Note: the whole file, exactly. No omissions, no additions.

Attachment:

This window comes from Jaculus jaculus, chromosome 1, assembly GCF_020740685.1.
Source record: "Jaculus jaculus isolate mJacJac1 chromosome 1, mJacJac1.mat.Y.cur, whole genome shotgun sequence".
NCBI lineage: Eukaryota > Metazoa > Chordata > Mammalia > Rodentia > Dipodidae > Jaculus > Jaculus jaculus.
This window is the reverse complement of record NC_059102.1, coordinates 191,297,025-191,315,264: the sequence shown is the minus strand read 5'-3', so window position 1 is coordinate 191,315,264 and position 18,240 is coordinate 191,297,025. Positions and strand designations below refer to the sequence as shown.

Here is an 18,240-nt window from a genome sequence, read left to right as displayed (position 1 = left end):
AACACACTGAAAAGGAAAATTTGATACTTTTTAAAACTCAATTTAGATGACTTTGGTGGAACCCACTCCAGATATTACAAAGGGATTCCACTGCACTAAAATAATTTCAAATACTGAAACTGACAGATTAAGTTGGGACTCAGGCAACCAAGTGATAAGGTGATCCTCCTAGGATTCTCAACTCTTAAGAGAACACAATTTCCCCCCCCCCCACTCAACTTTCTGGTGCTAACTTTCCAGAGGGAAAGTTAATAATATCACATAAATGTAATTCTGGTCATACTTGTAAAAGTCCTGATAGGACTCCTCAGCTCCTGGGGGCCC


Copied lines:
This window comes from Jaculus jaculus, chromosome 1, assembly GCF_020740685.1.
Source record: "Jaculus jaculus isolate mJacJac1 chromosome 1, mJacJac1.mat.Y.cur, whole genome shotgun sequence".
NCBI lineage: Eukaryota > Metazoa > Chordata > Mammalia > Rodentia > Dipodidae > Jaculus > Jaculus jaculus.
This window is the reverse complement of record NC_059102.1, coordinates 191,297,025-191,315,264: the sequence shown is the minus strand read 5'-3', so window position 1 is coordinate 191,315,264 and position 18,240 is coordinate 191,297,025. Positions and strand designations below refer to the sequence as shown.

Here is an 18,240-nt window from a genome sequence, read left to right as displayed (position 1 = left end):
AACACACTGAAAAGGAAAATTTGATACTTTTTAAAACTCAATTTAGATGACTTTGGTGGAACCCACTCCAGATATTACAAAGGGATTCCACTGCACTAAAATAATTTCAAATACTGAAACTGACAGATTAAGTTGGGACTCAGGCAACCAAGTGATAAGGTGATCCTCCTAGGATTCTCAACTCTTAAGAGAACACAATTTCCCCCCCCCCCACTCAACTTTCTGGTGCTAACTTTCCAGAGGGAAAGTTAATAATATCACATAAATGTAATTCTGGTCATACTTGTAAAAGTCCTGATAGGACTCCTCAGCTCCTGGGGGCCC